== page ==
There’s a vote in the Commons this Thursday on the idea of giving the vote to 16 year olds (and 17 year olds, obv). The Scottish Government has done so for the Scottish referendum and my own instinct, no more than that, is that’s probably right. But what’s struck me is how utterly crap the quality of debate is. It’s full of Youth Parliament members saying; ‘it’s soooooo unfair that 16 year olds can’t vote’, followed by politicians agreeing for no particular reason. Here’s one of the better essays, but even it’s full of patent nonsense, see; ‘the paucity of opposing arguments’, the circular arguments and the childish, personalised attack on a former UK cabinet minister.
This week, I’ve tweeted a couple of times to campaigns such as @votesat16 who have previously tweeted me for support on Thursday. I asked if they support the lowering of the age for buying fags to 16. They’ve been struck dumb, while the Pirate Party and others have come back to me with ‘voting doesn’t kill’. You what? First off, of course voting can kill; voting can do anything you want it to. Policy issues will often involve fundamental decisions about life and death. Want safer roads? Lower the speed limit. Ah, but you don’t want to have to drive at 20mph on busy ‘A’ roads? You choose.
But the wider point is surely that democracies are defined by how suffrage works. The right to vote, wherever we draw the line, makes all adults equal. We can’t, surely, laud legislating against a huge category of voters on the grounds of age? Too many younger/older drivers in car crashes then ban them from the roads? Too many under-30s drinking – ban them from buying alcohol? Of course there are discrepancies in the UK and across the world in respect of the age certain rights kick in. Marrying at 16, driving at 17, alcohol at 18, HGV licenses at 21, and so forth. But these are all ‘old’ legislative measures. You might expect the votes at 16 lobby to want to iron them out, but it seems they actually want their continuation and place voting below even smoking when it comes to linking maturity to rights.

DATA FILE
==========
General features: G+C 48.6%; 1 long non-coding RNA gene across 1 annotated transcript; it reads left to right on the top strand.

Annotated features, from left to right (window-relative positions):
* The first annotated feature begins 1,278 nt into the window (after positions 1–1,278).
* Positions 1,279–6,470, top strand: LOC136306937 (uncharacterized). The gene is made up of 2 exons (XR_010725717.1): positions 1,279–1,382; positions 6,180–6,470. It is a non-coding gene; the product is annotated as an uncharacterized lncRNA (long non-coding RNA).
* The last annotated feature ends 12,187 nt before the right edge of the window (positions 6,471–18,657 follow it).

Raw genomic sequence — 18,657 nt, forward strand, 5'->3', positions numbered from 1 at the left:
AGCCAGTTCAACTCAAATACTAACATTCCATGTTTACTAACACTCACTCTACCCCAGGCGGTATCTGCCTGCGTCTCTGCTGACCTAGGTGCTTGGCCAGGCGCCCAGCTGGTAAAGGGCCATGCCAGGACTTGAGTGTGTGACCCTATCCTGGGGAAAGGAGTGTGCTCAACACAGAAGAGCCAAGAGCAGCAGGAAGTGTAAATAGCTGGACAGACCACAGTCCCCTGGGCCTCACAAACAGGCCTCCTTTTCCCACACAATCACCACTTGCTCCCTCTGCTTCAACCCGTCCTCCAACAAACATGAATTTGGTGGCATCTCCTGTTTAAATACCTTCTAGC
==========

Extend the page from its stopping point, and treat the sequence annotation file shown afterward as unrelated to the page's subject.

No, I’m afraid it’s turning out that those involved in Youth campaigns are at risk of showing themselves as shallow as many other interest groups. Why aren’t they, for example, arguing for an end to the dictatorial way the mainly middle-aged adults who run the country take one view when it comes to their drug of choice – alcohol, while categorising the much safer drugs younger (though not only them) people consume as illegal ‘Class A’s? How can they seriously think taking away rights from 16 year olds, such as the one to choose to buy fags, is OK?
This post is already getting too long, so I’ll conclude with some of the questions the votes at 16 lobby might want to address.
Do we want to say that voters are adults (and so treat 16 year olds as adults), or that it’s not that important so we let kids do it too. Do we want 14 and 15 year old’s details on the publicly available voters register, with parties ringing their homes to lobby them? Do we want 16 year olds risking death in theatres of war? Do we want 16 year olds treated as adults in the justice system? Do we want them buying their own alcohol in pubs and off-licences (the SNP doesn’t, by the way, it wants to raise that age to 21)? And why draw the line at 16 in any case – 14 year olds can pay tax and are perfectly capable of understanding the arguments put by political parties at election time.
Or do we, instead, want to protect young people until they are 18 – treat them not fully as adults for their own good?
Voting isn’t just another boring issue and changing the way suffrage works really shouldn’t be ‘a game for the kids’. Voting’s about as sacred a right as anyone has in a democracy and it comes with other rights and responsibilities.
Extend the franchise and say 16 year olds are fully fledged adults or ‘protect the kids’ while reducing the status of voting? The Yoof can’t have it both ways.